“A copy of each strategy...shall be kept available ... by the Mayor for inspection by any person on request free of charge ... at such other places as the Mayor considers appropriate."

There are two possibilities here. One is that this matter deals with places over which the mayor has control and the right to place documents and tell people what to do. If that is the case, this amendment is entirely unnecessary. It is giving the mayor power to do something for which he already has power.

The alternative is that this amendment applies to places where the mayor does not have control, such as libraries. Since I presume that this amendment has some function, either we are looking at something which allows the mayor to compel people to keep documents at his behest and therefore to issue instructions to local authorities, tobacconists or anyone else he designates should hold the documents, or he is being asked to do something for which he has no power. If he decides that local libraries should hold the documents and the boroughs say no, he will be in breach of the legislation without the ability to remedy it. However this matter is seen, I am puzzled as to why this amendment is in the Bill.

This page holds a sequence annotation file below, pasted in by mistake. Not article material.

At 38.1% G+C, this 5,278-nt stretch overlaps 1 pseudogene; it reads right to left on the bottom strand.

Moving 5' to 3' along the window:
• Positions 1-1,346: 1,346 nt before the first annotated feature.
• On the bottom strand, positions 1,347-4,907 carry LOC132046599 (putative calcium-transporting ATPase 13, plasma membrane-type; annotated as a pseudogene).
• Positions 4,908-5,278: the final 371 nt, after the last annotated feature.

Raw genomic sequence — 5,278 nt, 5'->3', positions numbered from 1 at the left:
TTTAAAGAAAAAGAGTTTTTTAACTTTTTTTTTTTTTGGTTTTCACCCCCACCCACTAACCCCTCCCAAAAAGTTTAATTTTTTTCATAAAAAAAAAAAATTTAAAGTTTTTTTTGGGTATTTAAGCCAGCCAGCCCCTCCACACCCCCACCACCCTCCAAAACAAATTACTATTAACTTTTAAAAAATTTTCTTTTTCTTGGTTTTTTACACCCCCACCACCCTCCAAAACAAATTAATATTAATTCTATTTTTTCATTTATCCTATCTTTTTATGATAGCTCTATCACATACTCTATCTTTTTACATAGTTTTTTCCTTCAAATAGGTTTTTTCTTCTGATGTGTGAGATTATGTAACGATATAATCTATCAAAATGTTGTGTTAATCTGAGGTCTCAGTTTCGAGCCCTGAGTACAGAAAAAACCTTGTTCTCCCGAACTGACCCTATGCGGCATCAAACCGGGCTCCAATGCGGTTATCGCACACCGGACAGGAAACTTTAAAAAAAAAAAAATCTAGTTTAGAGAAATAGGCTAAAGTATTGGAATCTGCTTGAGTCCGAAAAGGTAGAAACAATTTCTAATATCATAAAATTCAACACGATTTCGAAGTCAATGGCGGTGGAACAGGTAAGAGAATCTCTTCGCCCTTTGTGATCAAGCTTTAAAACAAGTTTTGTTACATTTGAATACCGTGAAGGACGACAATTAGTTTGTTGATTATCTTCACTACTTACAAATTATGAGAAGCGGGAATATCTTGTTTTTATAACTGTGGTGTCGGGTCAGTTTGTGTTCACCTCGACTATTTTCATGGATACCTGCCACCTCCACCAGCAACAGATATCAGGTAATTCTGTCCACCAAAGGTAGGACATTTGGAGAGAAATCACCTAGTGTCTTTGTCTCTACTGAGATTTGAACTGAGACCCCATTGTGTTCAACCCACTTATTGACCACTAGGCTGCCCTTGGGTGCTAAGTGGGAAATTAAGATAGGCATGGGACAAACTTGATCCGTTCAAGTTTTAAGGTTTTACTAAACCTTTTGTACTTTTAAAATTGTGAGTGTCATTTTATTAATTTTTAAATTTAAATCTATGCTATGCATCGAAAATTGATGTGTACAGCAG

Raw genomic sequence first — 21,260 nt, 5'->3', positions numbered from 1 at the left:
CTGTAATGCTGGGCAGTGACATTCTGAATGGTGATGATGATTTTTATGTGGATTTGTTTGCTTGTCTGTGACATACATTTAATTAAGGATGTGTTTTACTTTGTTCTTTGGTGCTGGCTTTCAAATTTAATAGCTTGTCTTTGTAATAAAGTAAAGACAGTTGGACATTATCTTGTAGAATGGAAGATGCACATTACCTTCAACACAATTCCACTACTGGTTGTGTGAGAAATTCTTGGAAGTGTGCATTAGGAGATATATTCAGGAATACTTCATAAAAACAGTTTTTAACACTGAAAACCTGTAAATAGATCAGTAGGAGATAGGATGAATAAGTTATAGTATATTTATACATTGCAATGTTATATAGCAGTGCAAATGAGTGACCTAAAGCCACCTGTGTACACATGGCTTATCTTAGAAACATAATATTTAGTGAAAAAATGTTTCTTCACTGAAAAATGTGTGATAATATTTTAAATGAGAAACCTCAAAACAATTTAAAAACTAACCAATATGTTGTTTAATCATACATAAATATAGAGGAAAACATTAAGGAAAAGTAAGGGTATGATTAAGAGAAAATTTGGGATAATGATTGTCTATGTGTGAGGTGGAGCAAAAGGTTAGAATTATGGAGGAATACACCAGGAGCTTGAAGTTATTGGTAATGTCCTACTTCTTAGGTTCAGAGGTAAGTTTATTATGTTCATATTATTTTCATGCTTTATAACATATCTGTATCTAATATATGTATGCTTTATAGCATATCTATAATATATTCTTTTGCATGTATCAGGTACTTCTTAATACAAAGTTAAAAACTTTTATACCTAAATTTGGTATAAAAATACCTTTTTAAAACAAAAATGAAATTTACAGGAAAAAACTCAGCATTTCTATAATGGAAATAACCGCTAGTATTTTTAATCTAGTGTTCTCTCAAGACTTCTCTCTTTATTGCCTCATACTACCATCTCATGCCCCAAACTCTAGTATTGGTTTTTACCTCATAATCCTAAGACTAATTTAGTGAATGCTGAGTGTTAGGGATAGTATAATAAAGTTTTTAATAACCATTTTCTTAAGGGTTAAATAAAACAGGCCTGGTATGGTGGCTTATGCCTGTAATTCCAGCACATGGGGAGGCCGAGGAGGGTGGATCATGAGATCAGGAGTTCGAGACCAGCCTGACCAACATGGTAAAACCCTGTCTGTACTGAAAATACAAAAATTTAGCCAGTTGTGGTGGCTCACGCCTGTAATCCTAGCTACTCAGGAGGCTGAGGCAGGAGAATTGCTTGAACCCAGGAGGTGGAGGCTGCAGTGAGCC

Baroness Farrington of Ribbleton: My Lords, the point of the amended clause is that the material is available free at appropriate places. It may appear to

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the noble Lord that it was unnecessary to be so detailed and explicit. However, in the light of the debate on the amendments so far, it became apparent to the Government that people wanted matters to be set out more explicitly in the Bill.

Of course these provisions do not give the mayor power to compel. In my experience in local government--I am sure that the same applies to other noble Lords with such experience--to my knowledge such a matter has never become a difficulty. Even where there is no degree of compulsion people are often only too happy to ensure that material is made available for public consideration.